It’s a lovely time for mid-fall dreaming, with All Hallow’s Eve just around the corner…. plenty of Macbeth witches stirring up imaginary cauldrons across the land…! In the meantime, here is your weekly update on what’s new in the world of Shakespeare and schools.
A scene from the Shakespeare Schools Festival, underway now in the UK.
Something amazing this way comes
The Shakespeare Schools Festival, the UK’s largest youth drama festival, has begun, with an astonishing 25,000 young people from 1,000 schools slated to perform Shakespeare scenes in their local professional theaters. Interestingly, the festival’s website press release couldn’t resist a dig at “Downton Abbey” creator Julian Fellowes, who – as Claire reported in last week’s Education column – famously declared recently that it took a Cambridge degree to really understand Shakespeare’s language. To quote:
“The festival, whose roots lie in the BBC’s Shakespeare Animated Tales, provides strong evidence against recent assertions from Julian Fellowes. Now in its 13th year, SSF aims to give young people the chance to experience the thrill of live theatre and raise their aspirations though achieving something amazing. Year in year out, some of the strongest performances come from children who do not speak English at home, who struggle with learning difficulties such as autism, and whose family has never previously visited a theatre.”
In her recent column on Shakespeare and education, writer Susan Elkin of The Stage praises the Shakespeare Schools Festival and other programs that bring Shakespeare’s original language to young people: “Shakespeare is the language. As the late, great Shakespeare educator Rex Gibson used to say: ‘You MUST give them the language. It’s what the plays are.’”
This Is South Wales Columnist Kev Johns also weighed in against Fellowes’ statements recently, recounting his recent performance in Merry Wives of Windsor and stating: “I still remember that during my time at Dynevor I studied Shakespeare’s As You Like It, Julius Caesar, Henry V, Othello and The Tempest because of the passion of my English teacher David Taylor. Shakespeare wrote for ordinary common people.”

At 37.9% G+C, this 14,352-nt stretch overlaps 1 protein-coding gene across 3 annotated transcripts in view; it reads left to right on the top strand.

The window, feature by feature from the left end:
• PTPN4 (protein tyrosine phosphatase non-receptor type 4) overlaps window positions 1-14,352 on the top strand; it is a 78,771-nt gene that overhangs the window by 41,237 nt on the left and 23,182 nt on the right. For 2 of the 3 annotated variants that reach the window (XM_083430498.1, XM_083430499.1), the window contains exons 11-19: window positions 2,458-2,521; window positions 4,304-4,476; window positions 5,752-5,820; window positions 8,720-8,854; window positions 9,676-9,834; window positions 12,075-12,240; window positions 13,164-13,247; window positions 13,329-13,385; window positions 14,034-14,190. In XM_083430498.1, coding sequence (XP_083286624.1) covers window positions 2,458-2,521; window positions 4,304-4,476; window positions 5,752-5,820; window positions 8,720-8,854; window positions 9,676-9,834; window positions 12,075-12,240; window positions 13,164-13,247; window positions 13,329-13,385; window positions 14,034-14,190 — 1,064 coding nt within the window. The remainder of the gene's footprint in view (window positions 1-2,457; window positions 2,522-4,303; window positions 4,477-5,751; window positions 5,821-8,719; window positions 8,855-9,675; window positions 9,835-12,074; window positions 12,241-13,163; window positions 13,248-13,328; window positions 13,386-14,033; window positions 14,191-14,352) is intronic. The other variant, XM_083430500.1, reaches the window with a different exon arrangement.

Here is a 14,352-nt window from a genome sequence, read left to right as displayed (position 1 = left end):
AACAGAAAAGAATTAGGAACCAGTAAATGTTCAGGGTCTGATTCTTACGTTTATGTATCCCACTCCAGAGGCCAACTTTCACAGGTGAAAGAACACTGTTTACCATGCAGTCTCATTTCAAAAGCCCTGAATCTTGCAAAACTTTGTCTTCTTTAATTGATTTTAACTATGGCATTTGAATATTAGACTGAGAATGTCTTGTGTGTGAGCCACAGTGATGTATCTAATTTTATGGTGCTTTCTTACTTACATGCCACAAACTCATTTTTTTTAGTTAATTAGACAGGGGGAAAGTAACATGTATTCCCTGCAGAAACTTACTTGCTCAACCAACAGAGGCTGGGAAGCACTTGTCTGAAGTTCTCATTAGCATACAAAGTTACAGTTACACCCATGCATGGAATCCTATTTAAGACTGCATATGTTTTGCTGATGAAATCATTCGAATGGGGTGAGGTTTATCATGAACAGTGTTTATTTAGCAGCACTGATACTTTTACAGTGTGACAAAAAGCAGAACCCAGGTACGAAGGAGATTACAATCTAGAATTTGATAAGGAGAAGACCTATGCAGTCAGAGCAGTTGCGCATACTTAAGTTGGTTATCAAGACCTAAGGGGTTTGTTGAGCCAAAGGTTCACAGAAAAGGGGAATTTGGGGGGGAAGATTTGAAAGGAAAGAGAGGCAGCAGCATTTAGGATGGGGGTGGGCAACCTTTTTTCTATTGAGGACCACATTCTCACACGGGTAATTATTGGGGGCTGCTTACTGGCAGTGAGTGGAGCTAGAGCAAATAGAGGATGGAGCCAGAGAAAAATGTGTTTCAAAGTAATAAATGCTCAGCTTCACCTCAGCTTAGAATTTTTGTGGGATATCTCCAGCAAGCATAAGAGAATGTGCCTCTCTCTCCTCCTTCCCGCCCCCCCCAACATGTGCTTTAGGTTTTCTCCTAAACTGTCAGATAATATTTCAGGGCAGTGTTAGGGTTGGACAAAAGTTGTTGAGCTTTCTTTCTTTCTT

But that’s all one… Our play is done…
Photos and video from the annual Shakespeare Competition held earlier this month at the Utah Shakespeare Festival are now available for viewing on the festival’s website. The website also features resources for teachers. More than 3,000 students from 118 different schools participated in the event.
“Must I not serve a long apprenticehood?”
Young players will be sharing the stage with professionals during the Pigeon Creek Shakespeare Company’s new production of The Tempest in Grand Rapids, MI. Students from a variety of high schools in the area have been working with company members during its annual educational residency. In an article on the site MLive about the project, the company’s education director Kathleen Bode states, “This is how Shakespeare’s actors learned… Younger actors would follow and work along with older actors. They would be mentored. To be able to do it this way in our time is very unique and exciting. We love it.” Bode will be playing the role of Prospero.
A photo from the Humanities Texas website showing a scene from one of its workshops for high school English teachers.
Play out the play!
High school English teachers from across Texas recently participated in a special workshop on performance-based classroom approaches held in Houston by Humanities Texas. The Humanities Texas website promises to have a recap of the workshop up on the site soon, so check back for pictures and details.
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